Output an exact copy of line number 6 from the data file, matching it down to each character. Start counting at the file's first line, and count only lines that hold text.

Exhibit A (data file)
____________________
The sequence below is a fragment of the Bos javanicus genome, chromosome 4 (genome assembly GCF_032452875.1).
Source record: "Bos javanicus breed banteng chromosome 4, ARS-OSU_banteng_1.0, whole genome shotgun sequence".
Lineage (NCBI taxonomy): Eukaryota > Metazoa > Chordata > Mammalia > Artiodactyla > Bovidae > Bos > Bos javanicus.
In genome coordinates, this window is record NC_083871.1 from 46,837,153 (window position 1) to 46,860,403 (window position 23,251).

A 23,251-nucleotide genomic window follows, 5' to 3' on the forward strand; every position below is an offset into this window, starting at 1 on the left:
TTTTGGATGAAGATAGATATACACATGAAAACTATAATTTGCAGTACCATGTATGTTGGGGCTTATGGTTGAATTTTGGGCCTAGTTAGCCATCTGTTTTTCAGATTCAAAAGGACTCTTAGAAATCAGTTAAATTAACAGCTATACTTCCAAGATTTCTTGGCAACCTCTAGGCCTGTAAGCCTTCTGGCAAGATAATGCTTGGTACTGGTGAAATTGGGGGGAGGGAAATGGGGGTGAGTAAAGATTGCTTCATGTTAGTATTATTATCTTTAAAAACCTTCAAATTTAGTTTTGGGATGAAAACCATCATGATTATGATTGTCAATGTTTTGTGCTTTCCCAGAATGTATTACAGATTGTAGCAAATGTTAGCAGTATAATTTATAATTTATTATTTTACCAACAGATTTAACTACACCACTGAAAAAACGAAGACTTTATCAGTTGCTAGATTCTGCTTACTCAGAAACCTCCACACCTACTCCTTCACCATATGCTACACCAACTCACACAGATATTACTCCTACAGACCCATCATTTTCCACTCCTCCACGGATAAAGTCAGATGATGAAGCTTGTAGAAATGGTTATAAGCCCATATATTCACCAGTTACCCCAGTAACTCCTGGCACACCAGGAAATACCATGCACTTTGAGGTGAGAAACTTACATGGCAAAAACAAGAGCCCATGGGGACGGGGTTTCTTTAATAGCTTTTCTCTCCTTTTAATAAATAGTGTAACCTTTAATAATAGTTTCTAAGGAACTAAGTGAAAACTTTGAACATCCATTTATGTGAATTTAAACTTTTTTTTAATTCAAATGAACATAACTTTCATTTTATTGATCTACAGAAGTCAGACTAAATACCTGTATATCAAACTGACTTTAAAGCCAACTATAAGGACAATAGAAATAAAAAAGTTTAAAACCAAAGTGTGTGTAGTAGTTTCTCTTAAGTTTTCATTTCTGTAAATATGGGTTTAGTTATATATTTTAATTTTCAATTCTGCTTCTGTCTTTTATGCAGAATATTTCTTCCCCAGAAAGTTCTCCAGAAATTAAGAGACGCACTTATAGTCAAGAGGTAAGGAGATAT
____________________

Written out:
TTTTGGATGAAGATAGATATACACATGAAAACTATAATTTGCAGTACCATGTATGTTGGGGCTTATGGTTGAATTTTGGGCCTAGTTAGCCATCTGTTTTTCAGATTCAAAAGGACTCTTAGAAATCAGTTAAATTAACAGCTATACTTCCAAGATTTCTTGGCAACCTCTAGGCCTGTAAGCCTTCTGGCAAGATAATGCTTGGTACTGGTGAAATTGGGGGGAGGGAAATGGGGGTGAGTAAAGATTGCTTCATGTTAGTATTATTATCTTTAAAAACCTTCAAATTTAGTTTTGGGATGAAAACCATCATGATTATGATTGTCAATGTTTTGTGCTTTCCCAGAATGTATTACAGATTGTAGCAAATGTTAGCAGTATAATTTATAATTTATTATTTTACCAACAGATTTAACTACACCACTGAAAAAACGAAGACTTTATCAGTTGCTAGATTCTGCTTACTCAGAAACCTCCACACCTACTCCTTCACCATATGCTACACCAACTCACACAGATATTACTCCTACAGACCCATCATTTTCCACTCCTCCACGGATAAAGTCAGATGATGAAGCTTGTAGAAATGGTTATAAGCCCATATATTCACCAGTTACCCCAGTAACTCCTGGCACACCAGGAAATACCATGCACTTTGAGGTGAGAAACTTACATGGCAAAAACAAGAGCCCATGGGGACGGGGTTTCTTTAATAGCTTTTCTCTCCTTTTAATAAATAGTGTAACCTTTAATAATAGTTTCTAAGGAACTAAGTGAAAACTTTGAACATCCATTTATGTGAATTTAAACTTTTTTTTAATTCAAATGAACATAACTTTCATTTTATTGATCTACAGAAGTCAGACTAAATACCTGTATATCAAACTGACTTTAAAGCCAACTATAAGGACAATAGAAATAAAAAAGTTTAAAACCAAAGTGTGTGTAGTAGTTTCTCTTAAGTTTTCATTTCTGTAAATATGGGTTTAGTTATATATTTTAATTTTCAATTCTGCTTCTGTCTTTTATGCAGAATATTTCTTCCCCAGAAAGTTCTCCAGAAATTAAGAGACGCACTTATAGTCAAGAGGTAAGGAGATAT